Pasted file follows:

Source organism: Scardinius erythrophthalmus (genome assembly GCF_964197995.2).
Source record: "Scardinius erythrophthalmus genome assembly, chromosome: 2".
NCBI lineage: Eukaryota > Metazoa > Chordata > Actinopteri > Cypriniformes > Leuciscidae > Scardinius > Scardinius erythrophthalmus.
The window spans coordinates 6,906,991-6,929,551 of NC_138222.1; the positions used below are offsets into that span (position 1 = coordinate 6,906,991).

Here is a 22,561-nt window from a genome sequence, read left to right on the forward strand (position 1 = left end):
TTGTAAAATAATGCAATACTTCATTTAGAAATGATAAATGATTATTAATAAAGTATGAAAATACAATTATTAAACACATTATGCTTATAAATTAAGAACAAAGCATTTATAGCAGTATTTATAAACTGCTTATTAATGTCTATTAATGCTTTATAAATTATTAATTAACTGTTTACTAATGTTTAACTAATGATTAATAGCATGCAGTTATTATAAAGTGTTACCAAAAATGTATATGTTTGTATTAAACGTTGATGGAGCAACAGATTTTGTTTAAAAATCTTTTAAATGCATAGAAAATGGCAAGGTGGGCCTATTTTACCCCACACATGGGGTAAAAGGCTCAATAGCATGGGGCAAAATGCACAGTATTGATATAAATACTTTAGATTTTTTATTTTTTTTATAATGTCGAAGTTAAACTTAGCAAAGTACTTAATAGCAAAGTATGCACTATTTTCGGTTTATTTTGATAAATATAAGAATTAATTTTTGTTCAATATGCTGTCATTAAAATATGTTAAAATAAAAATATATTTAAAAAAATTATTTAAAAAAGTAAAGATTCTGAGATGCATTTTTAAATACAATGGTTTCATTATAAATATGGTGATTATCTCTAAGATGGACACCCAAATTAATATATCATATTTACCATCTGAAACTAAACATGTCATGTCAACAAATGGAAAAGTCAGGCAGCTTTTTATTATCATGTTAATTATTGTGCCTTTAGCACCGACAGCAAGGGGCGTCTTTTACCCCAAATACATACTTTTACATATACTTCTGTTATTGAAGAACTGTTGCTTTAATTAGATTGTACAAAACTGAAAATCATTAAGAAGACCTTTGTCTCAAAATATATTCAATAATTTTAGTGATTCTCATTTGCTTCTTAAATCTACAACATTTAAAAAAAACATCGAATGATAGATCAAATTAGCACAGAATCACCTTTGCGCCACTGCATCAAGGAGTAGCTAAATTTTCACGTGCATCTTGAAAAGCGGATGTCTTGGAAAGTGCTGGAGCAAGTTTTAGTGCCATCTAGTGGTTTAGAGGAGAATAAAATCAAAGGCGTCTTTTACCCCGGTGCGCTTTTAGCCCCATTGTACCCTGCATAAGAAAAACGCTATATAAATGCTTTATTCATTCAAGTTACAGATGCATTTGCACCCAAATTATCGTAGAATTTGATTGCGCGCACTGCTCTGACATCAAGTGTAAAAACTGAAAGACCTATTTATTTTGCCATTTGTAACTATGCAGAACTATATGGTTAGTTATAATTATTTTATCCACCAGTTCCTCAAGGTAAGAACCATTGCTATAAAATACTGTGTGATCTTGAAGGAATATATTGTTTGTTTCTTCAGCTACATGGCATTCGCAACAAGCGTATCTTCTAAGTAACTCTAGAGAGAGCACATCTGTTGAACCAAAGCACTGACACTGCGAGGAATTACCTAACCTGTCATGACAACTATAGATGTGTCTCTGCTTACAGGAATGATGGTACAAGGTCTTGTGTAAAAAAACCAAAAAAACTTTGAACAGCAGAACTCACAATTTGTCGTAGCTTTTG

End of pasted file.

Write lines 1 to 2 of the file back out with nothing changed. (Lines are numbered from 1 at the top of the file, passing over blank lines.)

Source organism: Scardinius erythrophthalmus (genome assembly GCF_964197995.2).
Source record: "Scardinius erythrophthalmus genome assembly, chromosome: 2".